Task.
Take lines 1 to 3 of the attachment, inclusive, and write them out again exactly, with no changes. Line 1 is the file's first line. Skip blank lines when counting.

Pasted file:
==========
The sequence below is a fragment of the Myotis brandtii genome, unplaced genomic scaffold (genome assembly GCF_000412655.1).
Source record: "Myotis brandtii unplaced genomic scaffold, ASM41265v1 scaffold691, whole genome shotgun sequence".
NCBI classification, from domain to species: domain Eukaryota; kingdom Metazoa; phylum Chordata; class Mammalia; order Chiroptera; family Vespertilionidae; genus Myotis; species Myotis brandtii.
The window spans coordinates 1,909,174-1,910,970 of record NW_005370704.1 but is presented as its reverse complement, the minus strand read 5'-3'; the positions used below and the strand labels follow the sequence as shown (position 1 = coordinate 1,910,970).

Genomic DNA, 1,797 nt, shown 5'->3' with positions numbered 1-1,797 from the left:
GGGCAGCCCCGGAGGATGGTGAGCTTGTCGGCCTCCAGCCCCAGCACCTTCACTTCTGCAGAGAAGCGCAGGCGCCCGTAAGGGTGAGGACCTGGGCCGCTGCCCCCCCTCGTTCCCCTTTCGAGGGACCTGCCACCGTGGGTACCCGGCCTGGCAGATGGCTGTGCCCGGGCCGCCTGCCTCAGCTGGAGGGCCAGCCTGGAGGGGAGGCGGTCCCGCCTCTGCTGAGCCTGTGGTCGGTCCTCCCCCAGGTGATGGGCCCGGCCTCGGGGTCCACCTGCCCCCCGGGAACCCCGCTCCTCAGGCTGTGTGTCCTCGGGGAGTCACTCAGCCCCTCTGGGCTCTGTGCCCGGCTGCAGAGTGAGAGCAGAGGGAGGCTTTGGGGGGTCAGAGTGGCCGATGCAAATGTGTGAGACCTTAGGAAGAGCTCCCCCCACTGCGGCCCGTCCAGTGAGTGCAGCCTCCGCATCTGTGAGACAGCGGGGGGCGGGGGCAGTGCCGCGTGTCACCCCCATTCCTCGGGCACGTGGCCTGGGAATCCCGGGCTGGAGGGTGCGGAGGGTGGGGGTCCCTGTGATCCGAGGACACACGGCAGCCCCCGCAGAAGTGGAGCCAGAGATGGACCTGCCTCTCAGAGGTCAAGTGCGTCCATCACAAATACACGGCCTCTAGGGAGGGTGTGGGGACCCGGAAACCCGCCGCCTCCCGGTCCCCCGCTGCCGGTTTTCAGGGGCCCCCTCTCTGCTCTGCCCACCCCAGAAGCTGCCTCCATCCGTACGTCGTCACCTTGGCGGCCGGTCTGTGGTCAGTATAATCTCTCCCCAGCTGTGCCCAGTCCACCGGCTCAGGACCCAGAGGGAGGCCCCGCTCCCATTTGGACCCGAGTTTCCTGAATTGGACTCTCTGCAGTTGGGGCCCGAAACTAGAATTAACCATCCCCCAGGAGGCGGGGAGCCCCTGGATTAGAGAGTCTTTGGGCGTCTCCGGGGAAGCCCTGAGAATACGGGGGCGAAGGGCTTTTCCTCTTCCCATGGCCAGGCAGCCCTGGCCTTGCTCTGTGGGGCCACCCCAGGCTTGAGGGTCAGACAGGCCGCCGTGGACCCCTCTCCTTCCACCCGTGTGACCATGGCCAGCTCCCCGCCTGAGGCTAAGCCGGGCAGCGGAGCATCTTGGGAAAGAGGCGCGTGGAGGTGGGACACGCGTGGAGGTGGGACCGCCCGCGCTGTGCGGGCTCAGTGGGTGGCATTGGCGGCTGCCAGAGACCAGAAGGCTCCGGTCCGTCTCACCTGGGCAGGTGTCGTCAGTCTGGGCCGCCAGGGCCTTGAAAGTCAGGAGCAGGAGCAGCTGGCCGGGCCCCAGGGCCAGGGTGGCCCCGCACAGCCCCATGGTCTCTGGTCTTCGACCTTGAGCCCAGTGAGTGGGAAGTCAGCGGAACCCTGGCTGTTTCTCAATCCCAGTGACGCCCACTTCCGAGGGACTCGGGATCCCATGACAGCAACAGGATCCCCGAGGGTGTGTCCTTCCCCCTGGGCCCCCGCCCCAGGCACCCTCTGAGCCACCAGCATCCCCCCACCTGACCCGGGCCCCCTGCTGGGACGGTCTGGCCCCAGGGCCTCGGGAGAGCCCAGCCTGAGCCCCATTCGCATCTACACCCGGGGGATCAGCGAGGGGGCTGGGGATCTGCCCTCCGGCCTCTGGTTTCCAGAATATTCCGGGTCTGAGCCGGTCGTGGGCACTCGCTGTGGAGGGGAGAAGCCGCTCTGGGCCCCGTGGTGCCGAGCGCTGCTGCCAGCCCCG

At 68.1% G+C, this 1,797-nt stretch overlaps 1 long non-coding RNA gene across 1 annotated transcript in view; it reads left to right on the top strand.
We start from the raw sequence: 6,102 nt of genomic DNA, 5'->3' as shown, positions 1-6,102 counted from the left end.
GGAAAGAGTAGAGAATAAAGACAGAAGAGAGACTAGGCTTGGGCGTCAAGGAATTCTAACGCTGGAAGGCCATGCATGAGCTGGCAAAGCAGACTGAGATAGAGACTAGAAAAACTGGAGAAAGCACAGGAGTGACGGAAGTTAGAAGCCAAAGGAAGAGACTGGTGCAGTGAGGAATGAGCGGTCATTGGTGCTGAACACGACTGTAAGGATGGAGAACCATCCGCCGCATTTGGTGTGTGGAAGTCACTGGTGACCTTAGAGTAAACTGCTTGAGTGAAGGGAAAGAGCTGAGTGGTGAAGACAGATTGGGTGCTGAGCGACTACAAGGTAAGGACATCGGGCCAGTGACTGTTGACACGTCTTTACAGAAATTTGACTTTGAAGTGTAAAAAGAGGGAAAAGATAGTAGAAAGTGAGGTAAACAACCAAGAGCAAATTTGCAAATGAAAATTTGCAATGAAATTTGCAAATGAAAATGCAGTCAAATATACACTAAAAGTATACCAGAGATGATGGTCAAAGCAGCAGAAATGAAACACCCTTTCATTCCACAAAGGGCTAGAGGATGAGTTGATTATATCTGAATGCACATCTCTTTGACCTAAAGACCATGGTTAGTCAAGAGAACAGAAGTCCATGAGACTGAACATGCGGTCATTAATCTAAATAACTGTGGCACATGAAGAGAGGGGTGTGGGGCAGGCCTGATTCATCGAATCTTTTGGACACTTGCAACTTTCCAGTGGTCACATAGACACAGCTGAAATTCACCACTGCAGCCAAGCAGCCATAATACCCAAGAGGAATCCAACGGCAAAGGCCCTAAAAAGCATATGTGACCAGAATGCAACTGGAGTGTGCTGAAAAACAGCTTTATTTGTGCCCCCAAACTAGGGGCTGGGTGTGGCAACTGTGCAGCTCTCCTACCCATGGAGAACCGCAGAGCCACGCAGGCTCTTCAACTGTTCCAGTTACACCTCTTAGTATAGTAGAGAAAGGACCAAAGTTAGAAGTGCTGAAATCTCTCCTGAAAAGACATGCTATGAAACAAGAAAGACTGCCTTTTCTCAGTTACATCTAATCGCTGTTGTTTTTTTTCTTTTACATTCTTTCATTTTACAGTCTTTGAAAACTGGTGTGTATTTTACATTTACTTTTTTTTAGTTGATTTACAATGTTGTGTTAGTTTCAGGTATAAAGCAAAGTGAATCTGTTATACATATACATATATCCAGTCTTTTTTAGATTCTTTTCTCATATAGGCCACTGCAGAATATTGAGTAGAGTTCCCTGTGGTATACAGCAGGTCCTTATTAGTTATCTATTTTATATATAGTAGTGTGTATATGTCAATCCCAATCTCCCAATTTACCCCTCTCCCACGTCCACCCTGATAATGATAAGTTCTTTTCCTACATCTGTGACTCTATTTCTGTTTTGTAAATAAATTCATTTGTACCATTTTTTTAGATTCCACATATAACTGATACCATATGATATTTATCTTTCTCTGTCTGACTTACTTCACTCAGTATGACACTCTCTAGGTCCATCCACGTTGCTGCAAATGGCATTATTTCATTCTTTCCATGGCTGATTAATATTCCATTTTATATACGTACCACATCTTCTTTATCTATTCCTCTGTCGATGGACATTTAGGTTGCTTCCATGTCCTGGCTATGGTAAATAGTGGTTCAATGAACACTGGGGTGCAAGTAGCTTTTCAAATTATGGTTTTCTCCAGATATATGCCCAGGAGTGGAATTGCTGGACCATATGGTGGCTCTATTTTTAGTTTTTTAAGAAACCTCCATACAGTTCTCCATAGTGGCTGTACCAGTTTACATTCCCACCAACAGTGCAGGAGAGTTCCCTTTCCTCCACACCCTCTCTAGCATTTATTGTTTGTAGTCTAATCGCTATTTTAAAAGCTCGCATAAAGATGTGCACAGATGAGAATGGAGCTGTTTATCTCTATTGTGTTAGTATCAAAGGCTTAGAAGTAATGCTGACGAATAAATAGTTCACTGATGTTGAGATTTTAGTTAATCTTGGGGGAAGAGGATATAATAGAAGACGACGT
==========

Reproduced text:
The sequence below is a fragment of the Myotis brandtii genome, unplaced genomic scaffold (genome assembly GCF_000412655.1).
Source record: "Myotis brandtii unplaced genomic scaffold, ASM41265v1 scaffold691, whole genome shotgun sequence".
NCBI classification, from domain to species: domain Eukaryota; kingdom Metazoa; phylum Chordata; class Mammalia; order Chiroptera; family Vespertilionidae; genus Myotis; species Myotis brandtii.